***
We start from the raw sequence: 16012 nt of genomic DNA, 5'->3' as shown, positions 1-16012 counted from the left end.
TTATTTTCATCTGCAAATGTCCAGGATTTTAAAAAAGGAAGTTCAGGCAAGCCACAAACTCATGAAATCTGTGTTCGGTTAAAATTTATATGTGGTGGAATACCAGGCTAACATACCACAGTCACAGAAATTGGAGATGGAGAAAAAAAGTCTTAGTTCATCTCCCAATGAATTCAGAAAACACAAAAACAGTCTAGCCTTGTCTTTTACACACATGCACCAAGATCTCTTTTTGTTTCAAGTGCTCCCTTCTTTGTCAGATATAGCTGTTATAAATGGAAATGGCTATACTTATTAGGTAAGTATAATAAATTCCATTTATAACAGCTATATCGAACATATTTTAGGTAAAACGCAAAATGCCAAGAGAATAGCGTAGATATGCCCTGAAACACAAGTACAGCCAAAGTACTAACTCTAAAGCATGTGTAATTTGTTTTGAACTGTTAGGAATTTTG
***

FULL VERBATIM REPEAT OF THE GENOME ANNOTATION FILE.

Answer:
We start from the raw sequence: 16012 nt of genomic DNA, 5'->3' as shown, positions 1-16012 counted from the left end.
TTATTTTCATCTGCAAATGTCCAGGATTTTAAAAAAGGAAGTTCAGGCAAGCCACAAACTCATGAAATCTGTGTTCGGTTAAAATTTATATGTGGTGGAATACCAGGCTAACATACCACAGTCACAGAAATTGGAGATGGAGAAAAAAAGTCTTAGTTCATCTCCCAATGAATTCAGAAAACACAAAAACAGTCTAGCCTTGTCTTTTACACACATGCACCAAGATCTCTTTTTGTTTCAAGTGCTCCCTTCTTTGTCAGATATAGCTGTTATAAATGGAAATGGCTATACTTATTAGGTAAGTATAATAAATTCCATTTATAACAGCTATATCGAACATATTTTAGGTAAAACGCAAAATGCCAAGAGAATAGCGTAGATATGCCCTGAAACACAAGTACAGCCAAAGTACTAACTCTAAAGCATGTGTAATTTGTTTTGAACTGTTAGGAATTTTG